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Wardens investigate illegal wolf killings

Wardens investigate illegal wolf killings

A serious problem is taking place in Wisconsin’s northern forests and wetlands.

At least 10 gray wolves – also know as timber wolves – have been illegally shot in the past 12 months, including three so far this year.

Matt Weber is the state Department of Natural Resources conservation warden for the northern half of Juneau County. He showed me today where a radio-collared alpha male wolf was shot during the nine-day gun deer season last November.

The wolf was shot in the stomach on a piece of private land bordering the Necedah National Wildlife Refuge. It made it a short distance before a kill shot to the head finished it off. I tried to imagine what must haven been going through the poacher’s mind as he or she finished off the wolf.

I spotted a large gray wolf on opening day of the gun season last year not far from this location. We had a two-minute stare down from about 30-yards before going our separate ways. Could this have been the same wolf?

Brian Ezman is also a DNR conservation warden and covers the northern half of Adams County, a land made up of oak forest, a scattering of wetlands and farmland.

A grouse hunter came across the carcass of a large male wolf in the Colburn Wildlife Area Jan. 7. Today, Brian showed me where this wolf’s life was put to waste – an oak forest with several dry marshes. One of two wolves known to live in Adams County was shot in the hind leg, made it a short distance and was then finished off.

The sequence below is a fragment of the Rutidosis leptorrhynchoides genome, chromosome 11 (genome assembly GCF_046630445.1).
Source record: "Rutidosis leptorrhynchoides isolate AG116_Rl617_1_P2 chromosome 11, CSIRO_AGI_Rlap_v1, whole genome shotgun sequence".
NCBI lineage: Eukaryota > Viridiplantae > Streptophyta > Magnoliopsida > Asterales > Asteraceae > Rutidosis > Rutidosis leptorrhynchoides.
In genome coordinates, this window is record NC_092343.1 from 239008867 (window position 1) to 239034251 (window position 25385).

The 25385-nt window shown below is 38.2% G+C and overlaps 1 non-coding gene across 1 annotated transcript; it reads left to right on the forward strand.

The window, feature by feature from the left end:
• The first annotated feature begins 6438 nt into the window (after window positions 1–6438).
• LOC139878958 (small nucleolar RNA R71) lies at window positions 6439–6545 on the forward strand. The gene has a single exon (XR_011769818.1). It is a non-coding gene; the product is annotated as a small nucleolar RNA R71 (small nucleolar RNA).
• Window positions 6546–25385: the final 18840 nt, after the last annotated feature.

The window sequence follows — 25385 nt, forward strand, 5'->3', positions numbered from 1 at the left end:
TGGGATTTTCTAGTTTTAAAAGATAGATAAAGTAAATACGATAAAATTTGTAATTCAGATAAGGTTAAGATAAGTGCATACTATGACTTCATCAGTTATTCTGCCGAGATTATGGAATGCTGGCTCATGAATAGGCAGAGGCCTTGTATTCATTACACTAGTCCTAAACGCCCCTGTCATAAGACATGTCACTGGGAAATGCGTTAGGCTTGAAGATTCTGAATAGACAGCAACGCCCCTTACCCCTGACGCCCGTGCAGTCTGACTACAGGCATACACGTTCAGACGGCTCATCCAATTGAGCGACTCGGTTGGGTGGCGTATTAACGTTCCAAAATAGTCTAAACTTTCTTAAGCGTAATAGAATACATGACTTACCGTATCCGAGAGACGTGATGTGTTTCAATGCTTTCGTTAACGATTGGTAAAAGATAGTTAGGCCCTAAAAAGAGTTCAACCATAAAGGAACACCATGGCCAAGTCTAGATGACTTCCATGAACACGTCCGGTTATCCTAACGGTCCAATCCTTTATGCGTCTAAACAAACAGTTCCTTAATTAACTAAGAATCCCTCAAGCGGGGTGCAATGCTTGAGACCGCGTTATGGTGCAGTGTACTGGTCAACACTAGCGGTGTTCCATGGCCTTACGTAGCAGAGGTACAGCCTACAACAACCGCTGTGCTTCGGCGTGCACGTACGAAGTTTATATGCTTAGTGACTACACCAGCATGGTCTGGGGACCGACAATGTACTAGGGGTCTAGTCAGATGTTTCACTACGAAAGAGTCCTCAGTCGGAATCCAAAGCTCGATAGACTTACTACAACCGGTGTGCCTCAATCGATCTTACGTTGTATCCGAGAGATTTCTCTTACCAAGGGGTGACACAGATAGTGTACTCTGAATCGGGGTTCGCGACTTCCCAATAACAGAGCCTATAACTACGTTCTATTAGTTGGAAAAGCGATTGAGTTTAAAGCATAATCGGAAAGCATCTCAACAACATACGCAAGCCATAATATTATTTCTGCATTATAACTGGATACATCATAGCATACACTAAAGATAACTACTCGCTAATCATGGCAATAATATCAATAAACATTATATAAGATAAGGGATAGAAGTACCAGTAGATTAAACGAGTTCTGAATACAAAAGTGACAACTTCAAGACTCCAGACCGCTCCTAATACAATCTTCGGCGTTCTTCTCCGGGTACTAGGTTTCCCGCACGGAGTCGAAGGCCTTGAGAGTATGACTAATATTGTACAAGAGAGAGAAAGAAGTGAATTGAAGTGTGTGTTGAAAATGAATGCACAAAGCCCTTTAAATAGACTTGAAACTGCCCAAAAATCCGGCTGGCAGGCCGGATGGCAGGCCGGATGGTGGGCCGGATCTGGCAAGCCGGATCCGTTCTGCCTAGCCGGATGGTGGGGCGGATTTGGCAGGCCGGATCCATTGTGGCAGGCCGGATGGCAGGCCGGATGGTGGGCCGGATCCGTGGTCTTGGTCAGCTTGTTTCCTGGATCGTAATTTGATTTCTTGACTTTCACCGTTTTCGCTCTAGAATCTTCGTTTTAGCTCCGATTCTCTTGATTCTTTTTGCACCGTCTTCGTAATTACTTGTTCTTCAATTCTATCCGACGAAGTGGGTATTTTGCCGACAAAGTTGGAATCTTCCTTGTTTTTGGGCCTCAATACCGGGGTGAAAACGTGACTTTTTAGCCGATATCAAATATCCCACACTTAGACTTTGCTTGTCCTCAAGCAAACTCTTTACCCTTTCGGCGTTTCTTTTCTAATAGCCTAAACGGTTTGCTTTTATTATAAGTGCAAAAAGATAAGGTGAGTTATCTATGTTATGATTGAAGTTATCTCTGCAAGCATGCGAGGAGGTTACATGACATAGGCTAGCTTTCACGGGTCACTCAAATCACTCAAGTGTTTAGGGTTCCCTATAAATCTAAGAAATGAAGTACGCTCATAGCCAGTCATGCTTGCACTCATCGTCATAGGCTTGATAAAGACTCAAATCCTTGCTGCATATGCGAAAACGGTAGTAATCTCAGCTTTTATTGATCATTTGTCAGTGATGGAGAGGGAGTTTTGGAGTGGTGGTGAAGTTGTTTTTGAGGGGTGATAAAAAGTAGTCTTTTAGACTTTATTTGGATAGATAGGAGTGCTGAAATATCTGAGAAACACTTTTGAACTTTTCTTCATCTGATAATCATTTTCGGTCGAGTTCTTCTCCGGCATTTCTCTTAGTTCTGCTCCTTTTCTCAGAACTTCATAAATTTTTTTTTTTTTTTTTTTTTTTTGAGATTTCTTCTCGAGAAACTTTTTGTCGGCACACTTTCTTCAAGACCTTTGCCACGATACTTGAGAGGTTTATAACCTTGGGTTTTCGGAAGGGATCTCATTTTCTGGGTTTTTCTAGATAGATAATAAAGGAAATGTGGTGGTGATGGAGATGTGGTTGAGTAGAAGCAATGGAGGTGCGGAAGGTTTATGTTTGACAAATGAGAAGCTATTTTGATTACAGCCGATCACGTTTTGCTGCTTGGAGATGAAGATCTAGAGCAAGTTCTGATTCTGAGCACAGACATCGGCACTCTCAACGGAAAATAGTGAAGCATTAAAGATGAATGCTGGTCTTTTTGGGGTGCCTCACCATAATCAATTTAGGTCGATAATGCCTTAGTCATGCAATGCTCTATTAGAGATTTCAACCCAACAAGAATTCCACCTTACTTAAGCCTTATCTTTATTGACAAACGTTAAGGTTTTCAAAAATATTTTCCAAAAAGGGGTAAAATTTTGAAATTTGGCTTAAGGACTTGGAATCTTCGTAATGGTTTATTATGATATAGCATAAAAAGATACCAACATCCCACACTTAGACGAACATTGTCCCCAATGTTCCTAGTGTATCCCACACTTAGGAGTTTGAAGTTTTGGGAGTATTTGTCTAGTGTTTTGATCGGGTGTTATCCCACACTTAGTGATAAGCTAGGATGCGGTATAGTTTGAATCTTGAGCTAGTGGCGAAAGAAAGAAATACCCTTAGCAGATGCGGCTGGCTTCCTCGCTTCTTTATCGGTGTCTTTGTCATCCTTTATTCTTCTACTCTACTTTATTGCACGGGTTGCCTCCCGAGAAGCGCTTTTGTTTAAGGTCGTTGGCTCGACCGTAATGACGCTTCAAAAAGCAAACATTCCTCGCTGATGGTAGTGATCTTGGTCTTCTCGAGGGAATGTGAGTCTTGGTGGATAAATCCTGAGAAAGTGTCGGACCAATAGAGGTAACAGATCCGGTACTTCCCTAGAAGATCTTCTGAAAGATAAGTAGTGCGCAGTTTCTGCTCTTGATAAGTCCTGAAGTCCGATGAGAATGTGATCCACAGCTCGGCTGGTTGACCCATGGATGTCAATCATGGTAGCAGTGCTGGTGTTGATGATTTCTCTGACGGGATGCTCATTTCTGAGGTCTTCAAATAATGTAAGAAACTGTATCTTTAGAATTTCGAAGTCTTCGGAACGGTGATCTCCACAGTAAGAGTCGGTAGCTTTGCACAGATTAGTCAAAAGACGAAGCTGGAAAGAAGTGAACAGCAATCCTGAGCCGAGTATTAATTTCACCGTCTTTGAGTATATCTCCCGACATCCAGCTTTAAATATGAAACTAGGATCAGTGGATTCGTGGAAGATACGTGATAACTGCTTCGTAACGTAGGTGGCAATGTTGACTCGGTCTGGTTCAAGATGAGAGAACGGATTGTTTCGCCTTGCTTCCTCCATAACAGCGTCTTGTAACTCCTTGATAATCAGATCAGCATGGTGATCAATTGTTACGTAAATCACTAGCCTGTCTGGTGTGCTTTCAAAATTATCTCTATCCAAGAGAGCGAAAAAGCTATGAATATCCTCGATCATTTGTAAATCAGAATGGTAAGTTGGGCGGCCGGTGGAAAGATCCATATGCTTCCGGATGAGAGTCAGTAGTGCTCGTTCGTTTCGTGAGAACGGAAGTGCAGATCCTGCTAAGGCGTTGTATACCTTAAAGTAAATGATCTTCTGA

Since last March, this unnecessary loss of life was confirmed eight other times. It is anybody’s guess how many wolves were shot and not found.

The killers that shot these wolves would more than likely call themselves hunters. In some cases, the shooters more than likely thought they were shooting a coyote.

Hunters are taught in hunter safety class to know what they are aiming at before pulling the trigger. You should try telling the research crew that lost three of their eight radio-collared animals about your uncertain identification mistake.

Wisconsin’s gray wolves live a feast-or-famine way of life, generally living on the edge with a very empty stomach. The alpha male and the alpha female are the brains of the pack. When one is lost, the pack undergoes a major disruption.

I have heard every argument in the book from people who hate wolves. The one that never dies is that the DNR trapped wolves in another state and then released them here,

Nothing could be further from the truth. Wisconsin’s wolf packs came here on their own from Minnesota.

So no matter what you consider yourself – a hunter, wolf hater or an admirer of those that poach them – wolves need to be left alone. Until Wisconsin can sustain 250 wolves, the law governing their management (including euthanizing problem wolves) are controlled by the federal government.

The U.S. Fish and Wildlife Service calls the shots until 250 wolves can be maintained. They do not allow the killing of problem wolves, only their relocation. Until this past fall, there were close to 250 wolves roaming our forests.

Could you use $4,000? If you have information regarding a wolf killing, that is the reward. Call (800) 847-9367 to make a report.

Think before you pull the trigger.

Outdoor columnist Mark Walters lives near Necedah.

Waupaca County Post, Outdoor Recreation, Page C16, March 14,2002